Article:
Dinner debate

Students find
it difficult to
keep hentage

By Allison Yang
Daily Staff Reporter
Though students face many chal-
lenges while being away from home
for the first time, some minority stu-
dents said that maintaining their her-
itage is just as difficult as keeping up
with their course work.
Some minorities, including LSA
junior Leslie Goo, feel they are in a
confusing situation where they are
stuck between cultures.
Goo spent her first 15 years growing
up in Indonesia, before moving to
China. Her mother is an Indonesian citi-
zen while her father is a Malaysian citi-
zen. Goo said she never really got to
know any of her extended family
because they all spoke Chinese while
her immediate family spoke Indonesian.

"I don't think I have a culture.
Well, it's not that exactly. I just don't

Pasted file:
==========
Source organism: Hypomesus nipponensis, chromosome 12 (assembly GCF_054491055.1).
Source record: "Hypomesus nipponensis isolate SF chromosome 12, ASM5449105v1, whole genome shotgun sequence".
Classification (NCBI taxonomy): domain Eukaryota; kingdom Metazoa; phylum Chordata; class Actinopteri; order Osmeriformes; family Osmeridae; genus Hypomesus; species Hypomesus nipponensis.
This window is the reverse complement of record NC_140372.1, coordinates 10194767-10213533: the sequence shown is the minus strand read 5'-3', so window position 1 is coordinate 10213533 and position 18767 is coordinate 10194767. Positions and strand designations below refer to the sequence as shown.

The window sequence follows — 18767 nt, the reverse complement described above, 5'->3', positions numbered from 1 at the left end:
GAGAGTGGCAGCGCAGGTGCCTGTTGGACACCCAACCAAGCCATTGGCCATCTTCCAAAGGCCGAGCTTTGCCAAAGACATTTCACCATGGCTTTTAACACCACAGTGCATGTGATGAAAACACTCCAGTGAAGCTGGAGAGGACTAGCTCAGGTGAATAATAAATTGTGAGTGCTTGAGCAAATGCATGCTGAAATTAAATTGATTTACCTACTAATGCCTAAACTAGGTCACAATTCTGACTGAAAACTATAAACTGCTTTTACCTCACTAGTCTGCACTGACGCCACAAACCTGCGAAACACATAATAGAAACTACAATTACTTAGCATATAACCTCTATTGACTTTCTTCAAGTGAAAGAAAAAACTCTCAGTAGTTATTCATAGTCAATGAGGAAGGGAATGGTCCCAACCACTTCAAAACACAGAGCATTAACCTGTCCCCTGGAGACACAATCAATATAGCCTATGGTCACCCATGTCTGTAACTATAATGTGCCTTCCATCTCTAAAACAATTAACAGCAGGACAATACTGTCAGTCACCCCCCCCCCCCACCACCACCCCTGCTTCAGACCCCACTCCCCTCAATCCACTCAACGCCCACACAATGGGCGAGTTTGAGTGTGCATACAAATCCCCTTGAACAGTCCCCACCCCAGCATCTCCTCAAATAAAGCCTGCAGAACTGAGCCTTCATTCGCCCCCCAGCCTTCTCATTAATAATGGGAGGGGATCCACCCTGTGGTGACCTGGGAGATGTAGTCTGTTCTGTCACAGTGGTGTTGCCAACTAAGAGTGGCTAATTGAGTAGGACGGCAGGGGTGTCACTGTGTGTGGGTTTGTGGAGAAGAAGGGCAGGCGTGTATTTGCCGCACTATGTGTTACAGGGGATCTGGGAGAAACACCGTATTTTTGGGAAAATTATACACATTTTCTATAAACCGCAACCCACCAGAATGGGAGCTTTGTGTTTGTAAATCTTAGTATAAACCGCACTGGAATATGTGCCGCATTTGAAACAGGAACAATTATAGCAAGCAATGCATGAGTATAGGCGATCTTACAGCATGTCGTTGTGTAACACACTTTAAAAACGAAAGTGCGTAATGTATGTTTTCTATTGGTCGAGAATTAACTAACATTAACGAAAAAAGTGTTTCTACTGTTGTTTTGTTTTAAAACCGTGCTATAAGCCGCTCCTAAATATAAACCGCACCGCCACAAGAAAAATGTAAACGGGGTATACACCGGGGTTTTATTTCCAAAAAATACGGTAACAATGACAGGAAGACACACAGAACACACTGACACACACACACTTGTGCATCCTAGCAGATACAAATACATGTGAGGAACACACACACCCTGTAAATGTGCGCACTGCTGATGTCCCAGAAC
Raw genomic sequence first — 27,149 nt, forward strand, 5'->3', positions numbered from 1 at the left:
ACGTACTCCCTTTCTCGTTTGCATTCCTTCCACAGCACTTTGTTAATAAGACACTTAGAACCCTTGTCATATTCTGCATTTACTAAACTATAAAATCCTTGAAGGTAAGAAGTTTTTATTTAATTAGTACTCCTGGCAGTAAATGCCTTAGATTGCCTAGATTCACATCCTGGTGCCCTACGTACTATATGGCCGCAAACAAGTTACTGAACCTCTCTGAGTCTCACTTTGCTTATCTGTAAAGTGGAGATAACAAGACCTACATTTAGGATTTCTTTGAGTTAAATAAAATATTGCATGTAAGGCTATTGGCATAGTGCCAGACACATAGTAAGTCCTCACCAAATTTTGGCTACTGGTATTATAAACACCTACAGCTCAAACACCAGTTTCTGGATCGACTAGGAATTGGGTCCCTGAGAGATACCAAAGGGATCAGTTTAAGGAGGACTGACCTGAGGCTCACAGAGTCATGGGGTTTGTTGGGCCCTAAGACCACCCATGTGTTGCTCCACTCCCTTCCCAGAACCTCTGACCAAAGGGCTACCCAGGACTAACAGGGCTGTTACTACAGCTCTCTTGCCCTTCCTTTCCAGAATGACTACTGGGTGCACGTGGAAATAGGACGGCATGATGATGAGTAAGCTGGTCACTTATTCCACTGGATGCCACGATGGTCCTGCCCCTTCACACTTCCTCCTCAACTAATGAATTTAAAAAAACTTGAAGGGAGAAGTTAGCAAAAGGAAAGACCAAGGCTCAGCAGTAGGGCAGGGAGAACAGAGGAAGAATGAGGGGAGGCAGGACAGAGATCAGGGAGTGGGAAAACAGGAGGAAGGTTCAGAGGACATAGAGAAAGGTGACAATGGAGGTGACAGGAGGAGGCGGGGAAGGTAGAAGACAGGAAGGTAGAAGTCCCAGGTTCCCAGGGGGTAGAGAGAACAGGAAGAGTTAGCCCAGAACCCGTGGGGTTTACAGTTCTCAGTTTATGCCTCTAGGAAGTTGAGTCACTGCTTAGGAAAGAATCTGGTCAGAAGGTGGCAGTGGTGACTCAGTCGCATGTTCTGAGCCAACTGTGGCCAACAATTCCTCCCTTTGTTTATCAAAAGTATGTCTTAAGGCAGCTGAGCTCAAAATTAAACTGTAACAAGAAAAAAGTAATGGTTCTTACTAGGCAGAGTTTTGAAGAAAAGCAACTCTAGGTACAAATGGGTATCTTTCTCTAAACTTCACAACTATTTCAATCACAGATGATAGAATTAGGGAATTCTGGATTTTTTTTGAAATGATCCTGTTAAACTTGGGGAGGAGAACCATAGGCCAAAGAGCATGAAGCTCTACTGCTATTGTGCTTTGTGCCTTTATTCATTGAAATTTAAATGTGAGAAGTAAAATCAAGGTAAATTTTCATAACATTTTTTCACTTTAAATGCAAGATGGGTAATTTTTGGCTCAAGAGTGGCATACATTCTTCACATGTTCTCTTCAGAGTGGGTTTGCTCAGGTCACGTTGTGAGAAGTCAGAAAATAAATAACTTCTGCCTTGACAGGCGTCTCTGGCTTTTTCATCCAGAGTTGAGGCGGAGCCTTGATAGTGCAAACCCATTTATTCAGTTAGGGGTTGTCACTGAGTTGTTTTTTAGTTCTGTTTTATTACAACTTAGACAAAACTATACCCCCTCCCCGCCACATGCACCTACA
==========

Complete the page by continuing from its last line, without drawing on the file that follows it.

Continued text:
know what it is," Goo said. "The
hardest question anyone could ask
me is, 'where are you from?' I don't
feel like I belong anywhere. I am not
Malaysian, Indonesian or Chinese. I
wish I could identify with one."
Some students with various back-
grounds say that adapting to the Amer-
ican way of life can result in a loss of
their original languages, customs and
This loss is due to a number of caus-
es, which can vary between different
ethnic groups.
After living in the United States and
becoming part of its culture, some said
they became confused about whether
they belong to the culture of their
See HERITAGE, Page 3

Despite approaching deadlines for midterms and papers, Law students make time for dinner last
night in the Lawyer's Club. 1

Study urges policymakers

By Louie Melzltsh
Daily Staff Reporter

Michigan's public colleges and universities
need to do a better job of keeping costs down
and informing policymakers of the actions they
take in that regard, according to a report pub-
lished by an umbrella group representing the
state's 15 public schools of higher education.
A report by the University Investment Com-
mission of the Presidents Council-State Univer-
sities of Michigan, released last week, also
suggests that lawmakers and policymakers need
to come up with a better process of funding
infrastructure improvements at the universities.